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I'm in the process of trying to learn more about ethical hacking, however a lot of the sources I am reading about have a lot of text/theory with very little hands on work. I was wondering if anyone could point me in the direction of place where I could learn more about the practical side of things like XSS / SQL injection / etc.

Are there any definitive sources of learning about this sort of thing?

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May I suggest posting this question at You may receive a larger, more diverse set of answers there than here. – user246 Aug 5 '11 at 15:27
I could see security being useful too, but I would expect a good tester to know a thing or two about it. Even if the intent is different, the goal is still to make the application do something unintended. – corsiKa Aug 5 '11 at 17:58
Cheers guys clearly didn't use the right key words in my search as I didn't find those old posts, many thanks. – Craig Pilgrim Aug 10 '11 at 11:13
You may also like to check out OWASP (Open Web Application Security Project) – Ben Kelly Aug 30 '11 at 5:19

OWASP has several great resources to learn about xss, sql injection, etc.

I suggest you check out their WebGoat project and the Testing Project. These are both great resources to get you started and are free.

WebGoat is a deliberately insecure J2EE web application maintained by OWASP designed to teach web application security lessons. In each lesson, users must demonstrate their understanding of a security issue by exploiting a real vulnerability in the WebGoat application.

There are currently over 30 lessons, including those dealing with the following issues: Cross-site Scripting (XSS), Access Control, Thread Safety, Hidden Form Field Manipulation, Parameter Manipulation, Weak Session Cookies, Blind SQL Injection , Numeric SQL Injection, String SQL Injection, Web Services, Fail Open Authentication, Dangers of HTML Comments, ... and many more!

The OWASP Testing Guide includes a "best practice" penetration testing framework which users can implement in their own organizations and a "low level" penetration testing guide that describes techniques for testing most common web application and web service security issues.

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Have some cheese!

Google has a great resource just for this purpose. Gruyere is a website they have created to help developers (and testers) with security flaws. The app is full of security holes and google has written challenges setup for you to break the site. It's really wonderful. Each challenge is labeled with a style (black box, white box, somewhere inbetween), the code is available to run locally, it offers hints and resolutions. So hopefully its just what your looking for!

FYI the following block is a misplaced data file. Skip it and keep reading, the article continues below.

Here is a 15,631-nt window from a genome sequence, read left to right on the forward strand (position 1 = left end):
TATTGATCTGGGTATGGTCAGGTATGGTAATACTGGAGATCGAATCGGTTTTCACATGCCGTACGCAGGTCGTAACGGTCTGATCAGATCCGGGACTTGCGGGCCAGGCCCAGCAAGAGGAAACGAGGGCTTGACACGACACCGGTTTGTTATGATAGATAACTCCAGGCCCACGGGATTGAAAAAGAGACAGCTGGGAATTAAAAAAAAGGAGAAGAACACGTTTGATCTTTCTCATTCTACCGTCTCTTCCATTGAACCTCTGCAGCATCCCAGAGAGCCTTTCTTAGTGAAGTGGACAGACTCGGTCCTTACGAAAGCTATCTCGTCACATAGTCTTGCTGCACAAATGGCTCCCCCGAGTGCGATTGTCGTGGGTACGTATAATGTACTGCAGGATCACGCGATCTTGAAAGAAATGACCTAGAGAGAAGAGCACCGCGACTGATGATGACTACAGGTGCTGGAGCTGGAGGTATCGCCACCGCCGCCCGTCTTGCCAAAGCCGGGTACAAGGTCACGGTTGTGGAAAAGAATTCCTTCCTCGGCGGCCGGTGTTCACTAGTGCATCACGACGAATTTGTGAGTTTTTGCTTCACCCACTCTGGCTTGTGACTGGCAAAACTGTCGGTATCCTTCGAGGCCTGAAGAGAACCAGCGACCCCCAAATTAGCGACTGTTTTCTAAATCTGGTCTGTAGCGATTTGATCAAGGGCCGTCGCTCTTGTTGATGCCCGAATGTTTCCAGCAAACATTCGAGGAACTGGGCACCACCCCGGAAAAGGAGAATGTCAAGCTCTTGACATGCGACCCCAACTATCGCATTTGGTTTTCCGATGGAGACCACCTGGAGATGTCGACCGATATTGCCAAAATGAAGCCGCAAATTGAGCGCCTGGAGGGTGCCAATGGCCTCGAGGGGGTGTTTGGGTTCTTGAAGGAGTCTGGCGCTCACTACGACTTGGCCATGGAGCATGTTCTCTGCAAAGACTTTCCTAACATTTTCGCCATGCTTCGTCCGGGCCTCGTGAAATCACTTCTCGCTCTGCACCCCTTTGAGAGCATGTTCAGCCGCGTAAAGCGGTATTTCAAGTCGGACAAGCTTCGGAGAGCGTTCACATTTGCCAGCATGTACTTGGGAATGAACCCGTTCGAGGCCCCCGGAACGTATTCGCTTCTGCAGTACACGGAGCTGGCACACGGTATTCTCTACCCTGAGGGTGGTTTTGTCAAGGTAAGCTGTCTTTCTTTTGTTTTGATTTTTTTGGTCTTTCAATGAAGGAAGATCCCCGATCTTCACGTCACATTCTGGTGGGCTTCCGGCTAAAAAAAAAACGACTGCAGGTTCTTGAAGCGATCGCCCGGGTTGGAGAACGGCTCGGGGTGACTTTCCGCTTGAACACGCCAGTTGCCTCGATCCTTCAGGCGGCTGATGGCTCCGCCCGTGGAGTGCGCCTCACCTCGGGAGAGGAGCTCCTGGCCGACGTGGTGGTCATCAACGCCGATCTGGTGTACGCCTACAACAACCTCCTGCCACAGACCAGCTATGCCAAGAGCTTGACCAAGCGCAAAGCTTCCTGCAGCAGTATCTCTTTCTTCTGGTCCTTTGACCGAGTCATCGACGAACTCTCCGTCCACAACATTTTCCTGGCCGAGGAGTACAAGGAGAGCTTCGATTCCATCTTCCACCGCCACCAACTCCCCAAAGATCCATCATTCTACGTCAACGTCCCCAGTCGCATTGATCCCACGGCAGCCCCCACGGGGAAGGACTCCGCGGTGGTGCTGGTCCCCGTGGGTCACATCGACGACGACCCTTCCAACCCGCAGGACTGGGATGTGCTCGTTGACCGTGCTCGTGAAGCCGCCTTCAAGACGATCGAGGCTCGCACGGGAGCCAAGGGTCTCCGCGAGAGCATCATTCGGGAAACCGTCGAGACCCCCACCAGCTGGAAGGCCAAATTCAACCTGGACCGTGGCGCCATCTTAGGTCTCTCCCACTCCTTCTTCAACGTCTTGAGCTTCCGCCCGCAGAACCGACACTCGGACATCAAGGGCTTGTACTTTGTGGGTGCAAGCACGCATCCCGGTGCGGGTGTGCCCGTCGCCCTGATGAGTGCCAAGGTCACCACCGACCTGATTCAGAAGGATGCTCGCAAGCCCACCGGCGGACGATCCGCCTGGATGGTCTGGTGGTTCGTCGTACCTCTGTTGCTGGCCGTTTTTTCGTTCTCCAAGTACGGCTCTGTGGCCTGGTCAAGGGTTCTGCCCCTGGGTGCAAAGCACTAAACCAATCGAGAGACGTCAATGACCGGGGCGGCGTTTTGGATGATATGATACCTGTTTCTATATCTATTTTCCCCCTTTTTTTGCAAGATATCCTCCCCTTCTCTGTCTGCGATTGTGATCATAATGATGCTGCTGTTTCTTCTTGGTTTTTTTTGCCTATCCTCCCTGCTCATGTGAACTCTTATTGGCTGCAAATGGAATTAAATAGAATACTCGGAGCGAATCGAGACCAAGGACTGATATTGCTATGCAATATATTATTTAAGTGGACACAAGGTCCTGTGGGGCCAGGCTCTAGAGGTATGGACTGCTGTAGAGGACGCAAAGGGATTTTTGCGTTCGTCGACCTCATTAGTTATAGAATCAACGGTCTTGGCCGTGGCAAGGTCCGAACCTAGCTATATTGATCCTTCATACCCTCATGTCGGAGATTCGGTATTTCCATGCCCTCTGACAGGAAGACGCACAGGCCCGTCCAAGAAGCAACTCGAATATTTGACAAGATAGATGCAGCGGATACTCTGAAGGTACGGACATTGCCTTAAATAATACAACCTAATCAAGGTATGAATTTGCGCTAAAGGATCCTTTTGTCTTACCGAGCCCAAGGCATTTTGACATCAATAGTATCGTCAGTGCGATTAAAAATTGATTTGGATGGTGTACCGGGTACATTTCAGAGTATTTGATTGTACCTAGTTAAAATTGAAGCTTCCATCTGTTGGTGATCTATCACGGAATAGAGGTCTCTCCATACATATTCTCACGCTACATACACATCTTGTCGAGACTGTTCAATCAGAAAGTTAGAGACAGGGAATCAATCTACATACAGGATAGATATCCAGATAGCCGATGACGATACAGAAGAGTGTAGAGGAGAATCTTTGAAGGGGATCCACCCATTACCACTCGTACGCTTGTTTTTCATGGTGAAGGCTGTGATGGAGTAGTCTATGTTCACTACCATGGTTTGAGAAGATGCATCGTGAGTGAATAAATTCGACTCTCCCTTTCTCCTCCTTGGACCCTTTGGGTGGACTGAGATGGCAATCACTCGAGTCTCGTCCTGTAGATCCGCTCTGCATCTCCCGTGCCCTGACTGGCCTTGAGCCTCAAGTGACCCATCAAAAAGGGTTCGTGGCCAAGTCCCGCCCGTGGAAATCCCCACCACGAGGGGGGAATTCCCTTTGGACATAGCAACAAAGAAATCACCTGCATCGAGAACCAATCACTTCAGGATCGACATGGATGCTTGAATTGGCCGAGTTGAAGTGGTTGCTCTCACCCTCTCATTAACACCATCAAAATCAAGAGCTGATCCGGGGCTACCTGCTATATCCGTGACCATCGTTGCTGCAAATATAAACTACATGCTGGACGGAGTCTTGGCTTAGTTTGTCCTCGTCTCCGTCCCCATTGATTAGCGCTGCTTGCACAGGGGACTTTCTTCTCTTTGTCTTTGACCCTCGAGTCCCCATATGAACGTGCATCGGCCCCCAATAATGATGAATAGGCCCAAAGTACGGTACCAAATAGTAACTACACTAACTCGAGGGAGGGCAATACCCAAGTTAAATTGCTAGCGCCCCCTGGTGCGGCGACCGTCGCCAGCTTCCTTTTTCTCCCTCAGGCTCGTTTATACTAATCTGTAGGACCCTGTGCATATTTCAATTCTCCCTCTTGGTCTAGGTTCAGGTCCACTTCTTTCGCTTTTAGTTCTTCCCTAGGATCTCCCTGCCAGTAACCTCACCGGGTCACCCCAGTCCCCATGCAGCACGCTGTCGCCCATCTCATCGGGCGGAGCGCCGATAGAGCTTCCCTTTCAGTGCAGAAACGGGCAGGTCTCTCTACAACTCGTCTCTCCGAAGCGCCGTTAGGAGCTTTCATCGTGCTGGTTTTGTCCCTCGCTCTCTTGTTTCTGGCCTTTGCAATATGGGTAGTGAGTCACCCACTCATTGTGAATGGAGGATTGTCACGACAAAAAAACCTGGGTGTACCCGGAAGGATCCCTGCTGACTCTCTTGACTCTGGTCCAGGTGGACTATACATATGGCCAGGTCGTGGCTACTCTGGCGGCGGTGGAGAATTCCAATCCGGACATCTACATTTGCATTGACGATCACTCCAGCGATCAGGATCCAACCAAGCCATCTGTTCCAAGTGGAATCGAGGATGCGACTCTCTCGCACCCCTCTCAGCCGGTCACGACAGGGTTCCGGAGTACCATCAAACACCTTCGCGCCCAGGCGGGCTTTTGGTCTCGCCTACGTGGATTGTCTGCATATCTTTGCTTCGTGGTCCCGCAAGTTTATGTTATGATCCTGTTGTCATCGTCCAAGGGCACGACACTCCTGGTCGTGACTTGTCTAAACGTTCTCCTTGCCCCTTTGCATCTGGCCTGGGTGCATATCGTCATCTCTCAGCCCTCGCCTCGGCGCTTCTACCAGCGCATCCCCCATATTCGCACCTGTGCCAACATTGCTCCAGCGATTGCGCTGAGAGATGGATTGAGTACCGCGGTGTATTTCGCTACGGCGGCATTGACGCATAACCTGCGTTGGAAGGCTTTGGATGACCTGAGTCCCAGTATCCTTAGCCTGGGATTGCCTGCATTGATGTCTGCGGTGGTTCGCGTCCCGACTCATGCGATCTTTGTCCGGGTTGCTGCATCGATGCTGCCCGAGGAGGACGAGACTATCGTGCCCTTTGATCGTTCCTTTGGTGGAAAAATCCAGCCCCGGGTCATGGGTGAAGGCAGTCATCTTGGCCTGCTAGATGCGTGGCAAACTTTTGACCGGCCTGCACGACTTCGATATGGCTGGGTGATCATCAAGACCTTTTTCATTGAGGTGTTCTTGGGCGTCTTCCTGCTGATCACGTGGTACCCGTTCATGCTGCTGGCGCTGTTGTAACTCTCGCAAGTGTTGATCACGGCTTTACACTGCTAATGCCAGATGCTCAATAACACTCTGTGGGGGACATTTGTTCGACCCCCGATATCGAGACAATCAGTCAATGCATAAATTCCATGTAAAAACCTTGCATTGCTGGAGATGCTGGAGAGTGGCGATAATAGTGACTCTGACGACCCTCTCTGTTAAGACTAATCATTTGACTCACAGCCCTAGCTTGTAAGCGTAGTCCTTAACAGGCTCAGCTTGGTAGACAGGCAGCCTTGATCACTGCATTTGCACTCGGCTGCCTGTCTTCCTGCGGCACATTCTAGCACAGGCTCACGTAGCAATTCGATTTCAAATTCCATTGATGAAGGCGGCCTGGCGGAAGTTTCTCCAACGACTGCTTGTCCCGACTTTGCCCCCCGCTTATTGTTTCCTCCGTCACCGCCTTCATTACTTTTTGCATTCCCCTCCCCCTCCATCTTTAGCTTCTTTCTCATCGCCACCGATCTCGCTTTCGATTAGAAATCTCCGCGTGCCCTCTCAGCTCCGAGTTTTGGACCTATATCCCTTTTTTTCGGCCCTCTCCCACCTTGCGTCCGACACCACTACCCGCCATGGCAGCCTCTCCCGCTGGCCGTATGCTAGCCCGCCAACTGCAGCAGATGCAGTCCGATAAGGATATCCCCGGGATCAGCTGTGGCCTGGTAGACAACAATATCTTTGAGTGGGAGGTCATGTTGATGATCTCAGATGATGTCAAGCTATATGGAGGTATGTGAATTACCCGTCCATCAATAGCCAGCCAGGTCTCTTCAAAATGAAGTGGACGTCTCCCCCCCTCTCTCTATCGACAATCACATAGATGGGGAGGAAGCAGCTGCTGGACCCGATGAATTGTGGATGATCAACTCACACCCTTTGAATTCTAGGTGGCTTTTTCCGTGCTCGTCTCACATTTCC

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This site is ace. I use it in conjunction with the textbooks, but it also takes you through the basics. – DuncN Sep 25 '11 at 20:04

If you want to learn hacking/cracking/black hat stuff, Google is your friend, but if you want specific information about the topic there are security training programs:

There appear to be many programs, each selling its own manual.

If that's too much and your interest is less formal, you could check out the series entitle "Stealing the Network: How to Own the _". There are many of them on Amazon. They are a little lighter reading and entertaining, but they may be a bit out of date.

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The SANS org has some good security courses.

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as well as the OWASP & Google sites mentioned above

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I can get you started on the SQL injection side. Most SQL injection involves the semi-colon (;). The injection attack cleverly ends the current SQL statement, using the semi-colon, and starts one with your injection statement. Some systems safe guard against this method by filtering your input, but there is probably a way to fool the filter.

On an ethical standpoint, I can't think of a way to ethically do SQL injection since it involves performing an operation on a large data-set, which can be damaging.

I know there are some hits, through Google, that give examples to SQL injection; due to researching the methods while designing a security system.

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Ethical hacking (in this context) was simply a way of describing a company that has hired you for your skills in Penetration testing, i.e. they want you to see if their sites are vulnerable to such activity – Craig Pilgrim Aug 10 '11 at 11:08

If you have time on Septemer 21 there is a Weeknight testing dedicated to security testing

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gutted i missed this. – DuncN Sep 25 '11 at 20:05

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